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Lyoto Machida Says His Best is Still Yet to Come

New light heavyweight champion Lyoto Machida has fought 17 rounds in the UFC. He has gone 17-0 in those rounds and moments after a close to a perfect performance against former champion Rashad Evans, Machida warned that his best is still yet to come.

“Now that I’ve become champion is when the real work begins,” Machida said at Saturday’s post-fight press conference. “My goal is always to go out there and become a better fighter every time I step into the octagon. Now, with the title, there is even more responsibility to do that.

“I’ll go back home, my father will analyze the tapes with my brothers and see the mistakes that I’ve made, and (I’ll) try to improve.”

That’s not good news for the rest of the light heavyweight division. In the last 18 months Machida has already easily disposed of Evans, Thiago Silva, Tito Ortiz and Rameau Thierry Sokoudjou. Next up for The Dragon appears to be a showdown with former light heavyweight champion Quinton “Rampage” Jackson, the last man to successfully defend the title..

“For every fighter I have a different strategy in my training because every fighter has different weaknesses,” Machida said. “My goal is to study Jackson’s weaknesses and try to capitalize off his mistakes.”

Jackson will represent another tough test for Machida but we could be seeing the start of something special with The Dragon. Machida has not only been the most dominant fighter in UFC history in terms of pure numbers, he appears to have the drive that will make him an even better fighter in the future.

And he doesn’t plan on giving up his belt any time soon. Machida says he plans on defending the light heavyweight title many times in the years to come.

“I want to stay the champion and to keep the belt a long time.”

  • KTru says:

    And he will………

  • captain.awesome says:

    All I have to say is…
    Dragon vs Spider

  • Bullylover says:

    Call me stupid but Machida might be the one to take andersons throne on top of the ufc.

  • Angry Mike says:

    Now that he’s won the belt, Machida will learn that there are increased distractions and pressures–interviews, appearances, publicity, etc.. His first big challenge will be to balance those outside demands with training and fighting. GSP and others have stumbled, so it’s a real challenge.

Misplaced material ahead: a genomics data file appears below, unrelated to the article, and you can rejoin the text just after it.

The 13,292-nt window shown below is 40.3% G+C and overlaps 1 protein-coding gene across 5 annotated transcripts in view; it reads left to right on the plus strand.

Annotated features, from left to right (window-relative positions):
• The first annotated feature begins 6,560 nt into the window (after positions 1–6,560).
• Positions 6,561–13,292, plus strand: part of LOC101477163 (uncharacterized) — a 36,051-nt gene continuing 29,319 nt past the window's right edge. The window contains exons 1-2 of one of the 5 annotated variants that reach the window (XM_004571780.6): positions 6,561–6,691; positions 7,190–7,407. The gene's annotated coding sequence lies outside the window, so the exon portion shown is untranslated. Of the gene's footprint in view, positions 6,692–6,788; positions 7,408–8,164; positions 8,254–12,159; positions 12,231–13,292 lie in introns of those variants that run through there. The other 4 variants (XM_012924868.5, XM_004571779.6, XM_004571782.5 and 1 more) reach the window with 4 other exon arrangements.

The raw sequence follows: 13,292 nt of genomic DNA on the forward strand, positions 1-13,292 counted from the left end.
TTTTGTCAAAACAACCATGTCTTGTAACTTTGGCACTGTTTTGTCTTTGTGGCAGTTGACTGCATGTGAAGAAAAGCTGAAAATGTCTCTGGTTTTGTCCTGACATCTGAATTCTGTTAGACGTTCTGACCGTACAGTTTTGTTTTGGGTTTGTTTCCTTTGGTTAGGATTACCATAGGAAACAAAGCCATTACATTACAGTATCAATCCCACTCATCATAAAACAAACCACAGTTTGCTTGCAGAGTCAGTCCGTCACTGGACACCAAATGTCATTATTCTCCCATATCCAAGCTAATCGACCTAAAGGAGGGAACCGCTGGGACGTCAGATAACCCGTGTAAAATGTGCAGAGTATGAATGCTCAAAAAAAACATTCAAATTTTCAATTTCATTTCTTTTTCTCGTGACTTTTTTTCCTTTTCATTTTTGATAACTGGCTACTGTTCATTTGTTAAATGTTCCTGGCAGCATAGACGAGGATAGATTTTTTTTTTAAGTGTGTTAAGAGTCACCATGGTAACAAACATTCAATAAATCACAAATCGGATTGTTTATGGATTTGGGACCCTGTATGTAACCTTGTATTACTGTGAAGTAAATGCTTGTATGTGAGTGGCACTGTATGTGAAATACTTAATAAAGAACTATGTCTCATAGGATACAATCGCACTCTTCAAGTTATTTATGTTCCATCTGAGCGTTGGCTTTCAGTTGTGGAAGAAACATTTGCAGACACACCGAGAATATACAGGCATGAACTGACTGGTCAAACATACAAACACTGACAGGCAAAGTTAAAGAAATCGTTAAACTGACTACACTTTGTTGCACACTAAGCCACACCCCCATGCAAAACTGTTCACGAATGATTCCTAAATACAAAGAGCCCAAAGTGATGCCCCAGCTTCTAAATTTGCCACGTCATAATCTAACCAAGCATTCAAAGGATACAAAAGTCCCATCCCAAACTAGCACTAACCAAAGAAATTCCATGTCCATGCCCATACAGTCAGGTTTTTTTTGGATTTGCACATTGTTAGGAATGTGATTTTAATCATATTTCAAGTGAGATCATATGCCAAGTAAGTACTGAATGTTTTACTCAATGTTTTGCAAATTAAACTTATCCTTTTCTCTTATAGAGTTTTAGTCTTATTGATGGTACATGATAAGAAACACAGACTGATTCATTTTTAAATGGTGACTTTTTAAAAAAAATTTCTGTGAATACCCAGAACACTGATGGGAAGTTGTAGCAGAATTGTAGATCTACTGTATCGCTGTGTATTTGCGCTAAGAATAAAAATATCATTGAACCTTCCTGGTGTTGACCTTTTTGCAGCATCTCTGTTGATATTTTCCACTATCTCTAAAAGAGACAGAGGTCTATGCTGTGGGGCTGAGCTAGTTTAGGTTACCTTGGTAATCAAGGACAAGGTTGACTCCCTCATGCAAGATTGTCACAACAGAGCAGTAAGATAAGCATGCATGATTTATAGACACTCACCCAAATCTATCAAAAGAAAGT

Assuming Machida can strike that balance, Rampage isn’t as big of challenge as Rashad, and arguably not as big of a challenge as Silva. Rampage has become increasingly one-dimensional, focusing exclusively on strikes with almost no other offense. No wrestling to speak of, and certainly not to the level of Rashad, who Machida defended easily. Machida’s striking is far more advanced than Rampage’s, and Machida has proven he has ko power. And Rampage can be ko’d. He’ll get overly aggressive and catch a “lights out” counter.

  • neijia says:

    Yeah, unfortunately, no one else at LHW is at Machida’s level. I thought Evans could do a lot better than he did. Now, the criticism about Fedor and Anderson Silva fighting “cans” is about to be leveled at Machida. It’s not really their fault they’re so dominating when they’re on top of their own game like that. Someone new who’s as good as them will have to come along. Perhaps Jon Jones can get that good.

  • JJ Docker says:

    I’m not sure Angry Mike I think Rampage might pose a bigger threat than Evans. On a technical level you could argue his wrestling isn’t as strong but I think he applies it more effectively in fights. He out-wrestled Henderson for the most part of 5 rounds, which says a lot. I think he’s stronger than Evans and I also believe he is more fearless, as in more willing to engage in order to close the distance. This allows him to/could allow him to get in tight and initiate his power wrestling style combined with dirty boxing and Muay Thai. I’m not saying, however, that is what he will do against Machida. But, at the same time, I think from the “wrestlers” Machida has faced, (Ortiz, Evans) Rampage will have the best chance, if any at all, of putting him on his back – which is surely the only way to beat him. No one in the LHW division will outstrike him or sub him for the bottom.
    “No wrestling to speak of, and certainly not to the level of Rashad, who Machida defended easily.” – Machida didn’t defend him easily; he had no wrestling to defend, Evans attempted to strike with him the whole fight.
    If Rampage is to win this fight he needs to take his time, close off the octagon with footwork and ultimately try to get inside and press Machida against the fence and get him down from there – he will never get him down with outside shots. Unfortunately, for Rampage at least, closing the octagon or even closing the distance has proved impossible for every opponent I’ve seen Machida fight. Machida will be on top for a long time in my opinion, but I do feel that a fit, healthy and strategical Rampage is a bigger threat than Evans, Ortiz, Griffin and anyone else in UFC’s LHW division.


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